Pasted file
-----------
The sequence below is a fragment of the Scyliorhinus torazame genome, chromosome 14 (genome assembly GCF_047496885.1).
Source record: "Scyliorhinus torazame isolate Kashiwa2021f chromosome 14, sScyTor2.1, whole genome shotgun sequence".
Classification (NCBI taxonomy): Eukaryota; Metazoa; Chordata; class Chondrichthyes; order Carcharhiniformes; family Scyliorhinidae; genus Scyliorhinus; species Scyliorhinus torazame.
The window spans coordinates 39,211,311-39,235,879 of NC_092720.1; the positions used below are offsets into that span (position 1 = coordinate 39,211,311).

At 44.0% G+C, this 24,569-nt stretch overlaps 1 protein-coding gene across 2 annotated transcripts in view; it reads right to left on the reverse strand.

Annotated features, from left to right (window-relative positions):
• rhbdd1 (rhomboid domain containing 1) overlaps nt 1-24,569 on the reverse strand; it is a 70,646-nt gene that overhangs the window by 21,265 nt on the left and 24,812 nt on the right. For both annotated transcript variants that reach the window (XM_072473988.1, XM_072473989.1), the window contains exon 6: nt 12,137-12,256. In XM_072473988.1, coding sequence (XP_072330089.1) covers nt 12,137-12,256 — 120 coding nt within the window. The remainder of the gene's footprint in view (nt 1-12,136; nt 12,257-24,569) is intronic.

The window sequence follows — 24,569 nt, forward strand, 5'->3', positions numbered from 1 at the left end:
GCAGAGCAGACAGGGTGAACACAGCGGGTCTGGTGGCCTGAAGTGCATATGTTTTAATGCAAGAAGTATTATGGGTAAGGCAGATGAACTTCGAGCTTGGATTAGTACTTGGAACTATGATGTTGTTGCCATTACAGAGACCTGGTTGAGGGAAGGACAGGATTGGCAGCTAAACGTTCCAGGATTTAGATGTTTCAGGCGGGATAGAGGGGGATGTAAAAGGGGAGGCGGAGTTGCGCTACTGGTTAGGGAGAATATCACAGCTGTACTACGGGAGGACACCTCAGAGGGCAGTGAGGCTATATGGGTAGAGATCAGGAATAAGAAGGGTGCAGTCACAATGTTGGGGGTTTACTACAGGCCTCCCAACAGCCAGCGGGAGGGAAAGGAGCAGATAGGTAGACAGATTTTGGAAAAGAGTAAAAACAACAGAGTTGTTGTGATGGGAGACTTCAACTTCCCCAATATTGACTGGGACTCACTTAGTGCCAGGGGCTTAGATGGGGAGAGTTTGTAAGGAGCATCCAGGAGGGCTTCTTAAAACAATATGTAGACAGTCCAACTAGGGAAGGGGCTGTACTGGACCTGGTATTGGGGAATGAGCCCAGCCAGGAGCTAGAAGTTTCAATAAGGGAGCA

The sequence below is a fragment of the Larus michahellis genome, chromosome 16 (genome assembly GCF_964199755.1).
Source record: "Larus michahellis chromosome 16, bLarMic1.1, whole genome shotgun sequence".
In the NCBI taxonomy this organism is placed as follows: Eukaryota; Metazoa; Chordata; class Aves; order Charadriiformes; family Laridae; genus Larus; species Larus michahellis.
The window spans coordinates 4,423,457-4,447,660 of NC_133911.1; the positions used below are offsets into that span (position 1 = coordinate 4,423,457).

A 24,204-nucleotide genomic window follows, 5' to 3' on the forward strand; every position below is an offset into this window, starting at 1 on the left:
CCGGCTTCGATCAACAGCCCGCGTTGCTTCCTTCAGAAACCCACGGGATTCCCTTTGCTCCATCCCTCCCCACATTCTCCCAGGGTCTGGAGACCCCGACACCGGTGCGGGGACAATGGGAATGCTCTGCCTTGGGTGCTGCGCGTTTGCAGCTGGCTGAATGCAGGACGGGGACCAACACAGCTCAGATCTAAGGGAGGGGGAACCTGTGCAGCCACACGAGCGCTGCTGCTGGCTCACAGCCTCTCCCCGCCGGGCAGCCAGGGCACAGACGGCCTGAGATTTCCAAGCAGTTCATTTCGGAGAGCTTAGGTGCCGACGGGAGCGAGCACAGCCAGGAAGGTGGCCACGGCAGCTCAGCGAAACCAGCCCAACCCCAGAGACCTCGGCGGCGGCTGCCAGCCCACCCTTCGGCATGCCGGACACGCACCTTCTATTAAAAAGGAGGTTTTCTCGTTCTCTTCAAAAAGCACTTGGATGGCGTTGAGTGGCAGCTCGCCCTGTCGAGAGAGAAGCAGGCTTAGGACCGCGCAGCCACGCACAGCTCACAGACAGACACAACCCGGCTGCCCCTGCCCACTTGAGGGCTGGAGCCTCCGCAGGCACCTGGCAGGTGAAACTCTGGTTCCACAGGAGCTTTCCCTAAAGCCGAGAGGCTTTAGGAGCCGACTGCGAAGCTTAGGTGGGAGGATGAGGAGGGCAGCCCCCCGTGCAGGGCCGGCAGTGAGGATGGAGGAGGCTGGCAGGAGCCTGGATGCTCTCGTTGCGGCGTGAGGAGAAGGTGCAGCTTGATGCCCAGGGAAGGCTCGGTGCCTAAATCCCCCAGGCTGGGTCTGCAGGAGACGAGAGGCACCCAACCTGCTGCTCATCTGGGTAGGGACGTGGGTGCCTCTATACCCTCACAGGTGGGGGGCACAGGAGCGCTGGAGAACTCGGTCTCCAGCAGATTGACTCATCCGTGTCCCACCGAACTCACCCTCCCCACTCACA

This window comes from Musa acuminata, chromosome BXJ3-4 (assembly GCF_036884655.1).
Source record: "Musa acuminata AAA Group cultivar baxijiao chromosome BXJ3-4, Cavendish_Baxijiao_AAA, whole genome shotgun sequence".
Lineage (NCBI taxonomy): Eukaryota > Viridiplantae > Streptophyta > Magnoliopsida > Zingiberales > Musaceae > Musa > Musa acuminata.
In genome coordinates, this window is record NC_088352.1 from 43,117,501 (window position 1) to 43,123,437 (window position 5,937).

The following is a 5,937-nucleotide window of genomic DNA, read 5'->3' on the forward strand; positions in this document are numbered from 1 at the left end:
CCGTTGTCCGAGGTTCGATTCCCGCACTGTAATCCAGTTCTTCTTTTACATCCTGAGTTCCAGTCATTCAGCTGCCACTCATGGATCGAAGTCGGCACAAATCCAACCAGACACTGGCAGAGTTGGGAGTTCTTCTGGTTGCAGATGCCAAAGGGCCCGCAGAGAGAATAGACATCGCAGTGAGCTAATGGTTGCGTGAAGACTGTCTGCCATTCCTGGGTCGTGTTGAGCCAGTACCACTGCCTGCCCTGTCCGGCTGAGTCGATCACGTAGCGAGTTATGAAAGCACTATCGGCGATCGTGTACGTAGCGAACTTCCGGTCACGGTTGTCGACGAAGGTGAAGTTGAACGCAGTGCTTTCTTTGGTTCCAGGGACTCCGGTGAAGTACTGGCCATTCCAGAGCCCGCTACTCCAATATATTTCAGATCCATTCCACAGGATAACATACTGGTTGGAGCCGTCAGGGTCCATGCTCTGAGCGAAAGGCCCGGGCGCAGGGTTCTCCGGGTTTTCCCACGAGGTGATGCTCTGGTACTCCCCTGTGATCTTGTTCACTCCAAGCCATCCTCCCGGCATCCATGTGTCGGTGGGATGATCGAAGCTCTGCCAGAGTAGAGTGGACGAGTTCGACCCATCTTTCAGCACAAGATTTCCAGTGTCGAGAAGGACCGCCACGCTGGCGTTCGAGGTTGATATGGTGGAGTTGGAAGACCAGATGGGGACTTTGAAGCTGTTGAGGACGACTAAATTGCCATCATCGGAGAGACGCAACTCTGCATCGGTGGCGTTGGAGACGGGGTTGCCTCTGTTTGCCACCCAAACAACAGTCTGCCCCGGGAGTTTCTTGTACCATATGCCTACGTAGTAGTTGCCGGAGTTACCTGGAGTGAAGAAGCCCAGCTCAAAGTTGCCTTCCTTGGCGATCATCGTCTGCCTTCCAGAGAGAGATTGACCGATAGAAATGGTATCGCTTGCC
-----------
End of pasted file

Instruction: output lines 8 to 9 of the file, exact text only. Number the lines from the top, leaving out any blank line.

The window sequence follows — 24,569 nt, forward strand, 5'->3', positions numbered from 1 at the left end:
GCAGAGCAGACAGGGTGAACACAGCGGGTCTGGTGGCCTGAAGTGCATATGTTTTAATGCAAGAAGTATTATGGGTAAGGCAGATGAACTTCGAGCTTGGATTAGTACTTGGAACTATGATGTTGTTGCCATTACAGAGACCTGGTTGAGGGAAGGACAGGATTGGCAGCTAAACGTTCCAGGATTTAGATGTTTCAGGCGGGATAGAGGGGGATGTAAAAGGGGAGGCGGAGTTGCGCTACTGGTTAGGGAGAATATCACAGCTGTACTACGGGAGGACACCTCAGAGGGCAGTGAGGCTATATGGGTAGAGATCAGGAATAAGAAGGGTGCAGTCACAATGTTGGGGGTTTACTACAGGCCTCCCAACAGCCAGCGGGAGGGAAAGGAGCAGATAGGTAGACAGATTTTGGAAAAGAGTAAAAACAACAGAGTTGTTGTGATGGGAGACTTCAACTTCCCCAATATTGACTGGGACTCACTTAGTGCCAGGGGCTTAGATGGGGAGAGTTTGTAAGGAGCATCCAGGAGGGCTTCTTAAAACAATATGTAGACAGTCCAACTAGGGAAGGGGCTGTACTGGACCTGGTATTGGGGAATGAGCCCAGCCAGGAGCTAGAAGTTTCAATAAGGGAGCA